Officials: South Carolina Amtrak Crash Emphasizes Need For Positive Train Control Now

NEW YORK (CBSNewYork)A deadly Amtrak train crash in South Carolina this weekend has ignited renewed debate on GPS-based positive train control that experts say could have prevented it.

As CBS2’s Dave Carlin reported, there have been four fatal Amtrak crashes since the beginning of December. On Sunday, engineer Michael Kempf and conductor Michael Cella were killed when an Amtrak train was diverted off its main track onto a side track – and crashed into a CSX freight train that was sitting parked there.

“The signaling system was inoperative due to system upgrades,” National Transportation Safety Board member Robert Sumwalt said Monday.

PHOTOS: Deadly Amtrak Crash In South Carolina

Of the four incidents, there were two cases where investigators say it appears people drove vehicles around safety arms at crossings.

In Crozet, Virginia on Wednesday of last week, the vehicle was garbage truck. A chartered Amtrak train carrying members of Congress to a Republican retreat in West Virginia hit the truck and a passenger on the garbage truck – identified as Christopher Foley – was killed.

On Jan. 14 in Whitakers, North Carolina, local pastor the Rev. Eugene Lyons and his wife, Dorothy, were killed in a sport-utility vehicle when an Amtrak train rammed into it, CBS affiliate WNCN-TV reported. They also reportedly drove around the lowered crossing arm.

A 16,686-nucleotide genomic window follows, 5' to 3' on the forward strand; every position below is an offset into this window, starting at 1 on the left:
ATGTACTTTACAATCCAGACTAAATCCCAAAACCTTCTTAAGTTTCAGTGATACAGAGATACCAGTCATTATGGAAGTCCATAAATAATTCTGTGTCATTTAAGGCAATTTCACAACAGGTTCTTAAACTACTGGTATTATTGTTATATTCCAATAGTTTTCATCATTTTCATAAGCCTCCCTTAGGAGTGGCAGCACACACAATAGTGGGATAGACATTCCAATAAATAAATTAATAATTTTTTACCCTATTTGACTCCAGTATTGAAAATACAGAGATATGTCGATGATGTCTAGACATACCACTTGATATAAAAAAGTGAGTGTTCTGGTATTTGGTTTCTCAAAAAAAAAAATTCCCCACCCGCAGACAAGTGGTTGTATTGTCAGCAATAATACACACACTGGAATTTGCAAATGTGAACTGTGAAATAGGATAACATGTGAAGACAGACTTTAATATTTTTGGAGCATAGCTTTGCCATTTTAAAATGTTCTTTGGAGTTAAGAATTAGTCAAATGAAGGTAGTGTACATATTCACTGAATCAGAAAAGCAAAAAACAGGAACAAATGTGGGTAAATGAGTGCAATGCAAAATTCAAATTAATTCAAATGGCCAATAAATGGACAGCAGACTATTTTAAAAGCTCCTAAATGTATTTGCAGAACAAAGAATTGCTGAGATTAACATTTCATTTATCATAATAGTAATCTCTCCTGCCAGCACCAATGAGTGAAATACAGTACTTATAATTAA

On Dec. 18, an Amtrak train ran off the rails along a curve during its inaugural run on a route south of Tacoma, Washington, killing three people – passengers Jim Hamre, Zack Willhoite, and Benjamin Gran – and injuring dozens.

In the Washington state incident, the train was going nearly 80 mph, more than twice the speed limit, and the engineer said he did not see signs leading up to a curve.

New Jersey Gov. Phil Murphy talked Monday about train safety concerns in the Tri-State Area.

“My heart goes out to them, and need positive train control, without question,” Murphy said. “We have to get there as fast as we can.”

PTC braking technology coordinates signals between trains, tracks and dispatchers to slow down a train when the engineer fails to respond.

The system was not operational in South Carolina, and it is absent in the Tri-State area.

Federal Railroad Administration statistics from the middle of last year show Amtrak with PTC on 49 percent of locomotives and 67 percent of tracks.

The congressional deadline for full implementation is 2018, with some railroads getting extensions to 2020.

“It’s just too much frequency without enough action,” said U.S. Sen. Cory Booker (D-New Jersey).

Booker and other members of Congress from our area said PTC fixes are overdue for a vulnerable system.

“We need all our trains in the country to have PTC, and it will save a lot of lives,” said Senate Minority Leader Charles Schumer (D-New York).

The NTSB recovered the intact data recorder from the passenger train in South Carolina. Meanwhile, the NTSB on Tuesday will release findings from the fatal September 2016 NJ TRANSIT train crash in Hoboken Terminal.